07939 544413 stuart@limeslade.com

A client once said to me, ‘I don’t get involved in marketing because there’s no science to it, and everyone has an opinion’.

I’d agree with the second part, but the first part is arguably not correct. 20 years of writing, researching, learning and studying have taught us there’s a lot of science to the world of marketing and copywriting.

I’ve been lucky to work with some excellent mentors over the years. Annie and I have come into contact with some marketing and communication greats, who have been inspirational. What they’ve taught me, and we’ve learnt ourselves has helped shape the things we now pass on to our clients and friends.

So where is the science in marketing?

At Limeslade, ‘we don’t do design’ is our general mantra. We don’t generally make logos or design websites. We leave them to people far cleverer and more talented than us. Our skills lie in the other things we do; creating content, copywriting, business development and event management are our core strengths.

However, we do work with designers a lot and we know a thing or two about that world. We have to be able to communicate and work well with them. We also have to respect their wisdom and talent when they do work for us.

Why am I telling you this?

Often our clients ask us to help them create simple pieces of artwork or incorporate it into their social media – which we happily do. But people very often doubt some of the things we tell them. I suspect many of them think like our client: there’s no science – ours is just an opinion. So, hopefully, a little extra understanding of the science behind it will help if you have to work with a designer or consultant. A lot of what follows applies equally to technical reports and other documents as it does to marketing material, so should help most of our clients.

The Science in Text

Let’s start with text. Your favourite font, and why it’s not necessarily the answer to your problems. There are a number of scientific elements to consider in the things you type. I’m slightly cursed in this regard, as my Dad was a print typesetter before he became a teacher. As a result, he is somewhat obsessed with typefaces and typography.

Reversed-out text

If you write coloured (or white) lettering on a dark or black background, your readers will be unlikely to understand what you’ve written. A typography expert, Colin Wheildon wrote an entire book on this stuff a while ago. He found that white text on black could reduce the effectiveness of an advert by 50%. This is why most designers will only ever use light text on a dark background sparingly. Save it for headings or where you will only be using one or two bold words. Entire paragraphs or text blocks should not be reversed out.

Fonts / Typefaces

There’s a good reason the body text of most websites, newspapers and other media are in a limited selection of fonts. Either arial or helvetica for on-screen reading, or times / times new roman for print. They work.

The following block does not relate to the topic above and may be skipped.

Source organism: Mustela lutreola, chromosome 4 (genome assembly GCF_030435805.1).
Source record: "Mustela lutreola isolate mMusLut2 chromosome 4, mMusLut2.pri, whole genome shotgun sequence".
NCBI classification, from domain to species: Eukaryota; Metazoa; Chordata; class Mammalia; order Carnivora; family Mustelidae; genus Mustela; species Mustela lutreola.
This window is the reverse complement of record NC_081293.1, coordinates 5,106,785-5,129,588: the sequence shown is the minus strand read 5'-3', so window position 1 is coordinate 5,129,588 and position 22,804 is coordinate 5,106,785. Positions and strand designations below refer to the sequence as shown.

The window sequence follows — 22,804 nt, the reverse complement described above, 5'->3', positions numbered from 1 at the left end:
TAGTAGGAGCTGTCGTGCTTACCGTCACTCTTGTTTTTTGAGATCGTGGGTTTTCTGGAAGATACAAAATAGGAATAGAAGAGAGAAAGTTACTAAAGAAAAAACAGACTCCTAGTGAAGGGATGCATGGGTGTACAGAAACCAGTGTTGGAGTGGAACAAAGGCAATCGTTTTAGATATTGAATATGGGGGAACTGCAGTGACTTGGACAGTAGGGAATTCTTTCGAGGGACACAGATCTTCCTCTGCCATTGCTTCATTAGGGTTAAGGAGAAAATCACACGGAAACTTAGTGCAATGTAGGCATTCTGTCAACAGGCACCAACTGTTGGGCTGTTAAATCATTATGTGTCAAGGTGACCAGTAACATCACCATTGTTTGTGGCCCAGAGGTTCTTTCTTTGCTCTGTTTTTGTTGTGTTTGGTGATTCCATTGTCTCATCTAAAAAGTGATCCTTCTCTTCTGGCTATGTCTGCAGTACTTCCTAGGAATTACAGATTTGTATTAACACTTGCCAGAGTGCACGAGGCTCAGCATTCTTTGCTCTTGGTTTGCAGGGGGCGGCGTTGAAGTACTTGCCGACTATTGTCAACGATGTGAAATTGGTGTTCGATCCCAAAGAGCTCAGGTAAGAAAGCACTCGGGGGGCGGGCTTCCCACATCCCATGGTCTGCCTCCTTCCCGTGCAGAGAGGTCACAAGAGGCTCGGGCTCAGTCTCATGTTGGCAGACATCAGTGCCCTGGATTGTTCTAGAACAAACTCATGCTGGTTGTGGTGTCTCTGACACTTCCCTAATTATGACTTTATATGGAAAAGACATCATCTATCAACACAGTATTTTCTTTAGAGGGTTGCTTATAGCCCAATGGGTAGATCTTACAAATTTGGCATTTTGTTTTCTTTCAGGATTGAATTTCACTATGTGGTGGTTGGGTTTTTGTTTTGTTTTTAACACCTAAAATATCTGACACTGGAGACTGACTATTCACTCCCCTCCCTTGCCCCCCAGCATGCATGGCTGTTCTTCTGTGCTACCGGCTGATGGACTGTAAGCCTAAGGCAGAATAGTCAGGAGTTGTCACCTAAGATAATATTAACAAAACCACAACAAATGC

A phenomenal amount of time went into researching typefaces like those used for books, newspapers and magazines. The aim is to make life easier for the reader. Why? Because media companies want to sell newspapers. They don’t want to put barriers in the way of the readership.

Use fonts sparingly, max out at two or three. Don’t mix them up. Have a heading font which is unusual perhaps, but keep body text standard. This will also help you avoid problems when you share documents with other people using different computers and software. From a purely practical perspective – if you have a font that only exists on a mac and send it to someone in using a PC and Microsoft Word, then that font will likely appear badly, or in the worst case, nothing will appear at all.

One reasonably well-known law firm uses a very non-standard font in all its emails and communications, and they look terrible. Don’t be that law firm.


To understand what size of text to use, you need to put yourself in your user’s position. What might look perfectly proportioned and readable on your large external screen, might be completely unreadable for users on a mobile device. If in doubt, there are tools that can check this for you.

We often see people reduce the size of their text in order to fit it into the space allowed. But you should be looking to do the opposite. If the text doesn’t fit, look to reduce the amount of words used. Additionally, you may even be breaking the law – the equality act requires that documents should be clear for reading by those who are partially sighted or have visual impairments.

Columns and Paragraphs

The eye is a lazy thing, it doesn’t like working too hard. So don’t make your customer’s eyes work too hard. When was the last time you read a newspaper which had text running from the far left to the far right of the page? Never, right?

Newspapers split their text into columns and break things up with images for a good reason. They want readers to read, understand and buy more papers.

Whether on-screen or in print, you won’t find many newspapers who run text from far-left, to far-right. They will generally have columns, whether that’s the Daily Mail’s ‘sidebar of shame’ or the BBC’s ‘Top stories and features’ column.

Break your content into smaller paragraphs. Don’t expect your readers to understand what you’re saying if you can’t break up your text into digestible chunks.

That’s it for now. Hopefully this little insight into some of the science in marketing will help you communicate better. And of course, if you need help with any of it, you know where we are!